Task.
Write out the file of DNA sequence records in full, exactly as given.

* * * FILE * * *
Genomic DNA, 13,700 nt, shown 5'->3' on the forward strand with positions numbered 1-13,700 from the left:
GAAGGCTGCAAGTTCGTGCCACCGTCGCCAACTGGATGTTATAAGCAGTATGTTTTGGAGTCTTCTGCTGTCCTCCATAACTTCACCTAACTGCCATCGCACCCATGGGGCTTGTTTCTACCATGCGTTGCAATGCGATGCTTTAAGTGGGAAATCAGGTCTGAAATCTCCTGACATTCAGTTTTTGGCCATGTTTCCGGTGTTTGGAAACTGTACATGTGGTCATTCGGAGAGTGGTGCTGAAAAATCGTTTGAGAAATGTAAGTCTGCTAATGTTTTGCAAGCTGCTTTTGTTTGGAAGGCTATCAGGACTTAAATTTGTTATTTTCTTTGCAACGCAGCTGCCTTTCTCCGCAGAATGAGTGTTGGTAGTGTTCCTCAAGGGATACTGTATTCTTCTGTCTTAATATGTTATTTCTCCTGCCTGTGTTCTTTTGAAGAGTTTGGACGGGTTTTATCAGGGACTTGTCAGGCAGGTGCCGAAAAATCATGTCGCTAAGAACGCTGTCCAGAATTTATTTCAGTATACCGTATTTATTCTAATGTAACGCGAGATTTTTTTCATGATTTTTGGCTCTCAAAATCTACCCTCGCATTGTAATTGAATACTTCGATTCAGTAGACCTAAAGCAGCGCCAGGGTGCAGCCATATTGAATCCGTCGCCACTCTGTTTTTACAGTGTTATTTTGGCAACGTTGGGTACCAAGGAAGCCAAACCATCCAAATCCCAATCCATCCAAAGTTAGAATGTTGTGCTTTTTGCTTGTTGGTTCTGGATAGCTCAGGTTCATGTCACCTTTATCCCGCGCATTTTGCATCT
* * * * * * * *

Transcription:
Genomic DNA, 13,700 nt, shown 5'->3' on the forward strand with positions numbered 1-13,700 from the left:
GAAGGCTGCAAGTTCGTGCCACCGTCGCCAACTGGATGTTATAAGCAGTATGTTTTGGAGTCTTCTGCTGTCCTCCATAACTTCACCTAACTGCCATCGCACCCATGGGGCTTGTTTCTACCATGCGTTGCAATGCGATGCTTTAAGTGGGAAATCAGGTCTGAAATCTCCTGACATTCAGTTTTTGGCCATGTTTCCGGTGTTTGGAAACTGTACATGTGGTCATTCGGAGAGTGGTGCTGAAAAATCGTTTGAGAAATGTAAGTCTGCTAATGTTTTGCAAGCTGCTTTTGTTTGGAAGGCTATCAGGACTTAAATTTGTTATTTTCTTTGCAACGCAGCTGCCTTTCTCCGCAGAATGAGTGTTGGTAGTGTTCCTCAAGGGATACTGTATTCTTCTGTCTTAATATGTTATTTCTCCTGCCTGTGTTCTTTTGAAGAGTTTGGACGGGTTTTATCAGGGACTTGTCAGGCAGGTGCCGAAAAATCATGTCGCTAAGAACGCTGTCCAGAATTTATTTCAGTATACCGTATTTATTCTAATGTAACGCGAGATTTTTTTCATGATTTTTGGCTCTCAAAATCTACCCTCGCATTGTAATTGAATACTTCGATTCAGTAGACCTAAAGCAGCGCCAGGGTGCAGCCATATTGAATCCGTCGCCACTCTGTTTTTACAGTGTTATTTTGGCAACGTTGGGTACCAAGGAAGCCAAACCATCCAAATCCCAATCCATCCAAAGTTAGAATGTTGTGCTTTTTGCTTGTTGGTTCTGGATAGCTCAGGTTCATGTCACCTTTATCCCGCGCATTTTGCATCT